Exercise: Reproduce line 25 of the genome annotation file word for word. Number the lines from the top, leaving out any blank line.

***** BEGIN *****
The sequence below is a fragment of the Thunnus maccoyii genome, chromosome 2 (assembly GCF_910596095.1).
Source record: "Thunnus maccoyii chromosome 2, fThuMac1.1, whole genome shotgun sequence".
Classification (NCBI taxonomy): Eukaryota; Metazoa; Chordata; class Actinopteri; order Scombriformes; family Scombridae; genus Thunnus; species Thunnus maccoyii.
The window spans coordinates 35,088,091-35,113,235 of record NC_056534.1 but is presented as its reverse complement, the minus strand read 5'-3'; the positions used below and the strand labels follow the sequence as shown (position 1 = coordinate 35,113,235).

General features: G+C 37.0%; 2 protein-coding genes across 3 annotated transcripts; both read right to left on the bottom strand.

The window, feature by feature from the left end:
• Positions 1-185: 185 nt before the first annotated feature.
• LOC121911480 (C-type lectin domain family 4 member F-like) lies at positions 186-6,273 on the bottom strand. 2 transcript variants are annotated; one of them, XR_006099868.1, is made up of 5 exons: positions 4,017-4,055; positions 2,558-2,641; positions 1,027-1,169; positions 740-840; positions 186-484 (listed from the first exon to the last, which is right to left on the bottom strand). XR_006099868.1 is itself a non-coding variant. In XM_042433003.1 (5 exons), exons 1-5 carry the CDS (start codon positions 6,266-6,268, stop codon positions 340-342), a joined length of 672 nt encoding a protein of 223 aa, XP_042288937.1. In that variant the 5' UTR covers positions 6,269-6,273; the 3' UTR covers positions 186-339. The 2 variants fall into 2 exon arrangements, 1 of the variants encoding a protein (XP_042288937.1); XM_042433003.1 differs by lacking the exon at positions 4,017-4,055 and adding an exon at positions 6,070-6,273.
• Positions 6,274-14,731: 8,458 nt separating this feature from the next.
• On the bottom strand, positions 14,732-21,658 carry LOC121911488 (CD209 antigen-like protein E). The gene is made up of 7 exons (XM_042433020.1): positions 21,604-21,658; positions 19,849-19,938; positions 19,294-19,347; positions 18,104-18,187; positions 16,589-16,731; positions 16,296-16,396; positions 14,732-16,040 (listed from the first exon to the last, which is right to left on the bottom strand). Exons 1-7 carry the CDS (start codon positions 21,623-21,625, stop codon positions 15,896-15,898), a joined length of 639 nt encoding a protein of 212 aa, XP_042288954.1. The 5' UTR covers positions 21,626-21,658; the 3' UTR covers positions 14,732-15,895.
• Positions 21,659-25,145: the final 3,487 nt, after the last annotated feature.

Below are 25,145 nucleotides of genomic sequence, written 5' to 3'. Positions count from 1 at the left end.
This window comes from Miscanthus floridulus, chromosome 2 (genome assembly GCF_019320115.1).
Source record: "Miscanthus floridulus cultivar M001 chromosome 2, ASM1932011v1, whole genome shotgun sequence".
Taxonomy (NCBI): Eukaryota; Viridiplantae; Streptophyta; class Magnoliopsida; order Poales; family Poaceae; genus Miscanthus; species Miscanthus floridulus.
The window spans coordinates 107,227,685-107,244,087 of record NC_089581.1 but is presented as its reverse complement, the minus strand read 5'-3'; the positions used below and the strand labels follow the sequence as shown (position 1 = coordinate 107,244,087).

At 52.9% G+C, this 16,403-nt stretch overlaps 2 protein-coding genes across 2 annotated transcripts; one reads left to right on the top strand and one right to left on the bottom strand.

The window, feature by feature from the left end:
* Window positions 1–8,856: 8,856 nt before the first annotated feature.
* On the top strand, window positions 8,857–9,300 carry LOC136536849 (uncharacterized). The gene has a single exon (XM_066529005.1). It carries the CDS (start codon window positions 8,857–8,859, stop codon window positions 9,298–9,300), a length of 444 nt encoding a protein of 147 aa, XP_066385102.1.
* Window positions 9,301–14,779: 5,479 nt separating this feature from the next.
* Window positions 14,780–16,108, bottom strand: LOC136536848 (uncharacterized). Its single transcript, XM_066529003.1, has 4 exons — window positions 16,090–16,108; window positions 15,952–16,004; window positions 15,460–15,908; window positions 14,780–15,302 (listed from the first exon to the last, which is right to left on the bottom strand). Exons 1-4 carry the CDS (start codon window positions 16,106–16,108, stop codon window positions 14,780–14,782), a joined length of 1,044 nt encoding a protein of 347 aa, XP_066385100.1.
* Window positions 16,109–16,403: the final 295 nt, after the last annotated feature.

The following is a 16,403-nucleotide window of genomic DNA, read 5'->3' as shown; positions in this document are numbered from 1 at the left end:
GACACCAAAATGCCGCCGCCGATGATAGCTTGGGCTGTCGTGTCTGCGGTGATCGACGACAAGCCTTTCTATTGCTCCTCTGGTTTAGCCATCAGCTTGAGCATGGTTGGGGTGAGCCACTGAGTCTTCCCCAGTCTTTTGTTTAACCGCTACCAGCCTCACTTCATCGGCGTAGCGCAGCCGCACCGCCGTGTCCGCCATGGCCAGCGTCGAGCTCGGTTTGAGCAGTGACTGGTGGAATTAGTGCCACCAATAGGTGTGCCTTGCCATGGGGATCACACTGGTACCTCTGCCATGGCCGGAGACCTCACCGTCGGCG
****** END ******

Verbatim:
GACACCAAAATGCCGCCGCCGATGATAGCTTGGGCTGTCGTGTCTGCGGTGATCGACGACAAGCCTTTCTATTGCTCCTCTGGTTTAGCCATCAGCTTGAGCATGGTTGGGGTGAGCCACTGAGTCTTCCCCAGTCTTTTGTTTAACCGCTACCAGCCTCACTTCATCGGCGTAGCGCAGCCGCACCGCCGTGTCCGCCATGGCCAGCGTCGAGCTCGGTTTGAGCAGTGACTGGTGGAATTAGTGCCACCAATAGGTGTGCCTTGCCATGGGGATCACACTGGTACCTCTGCCATGGCCGGAGACCTCACCGTCGGCG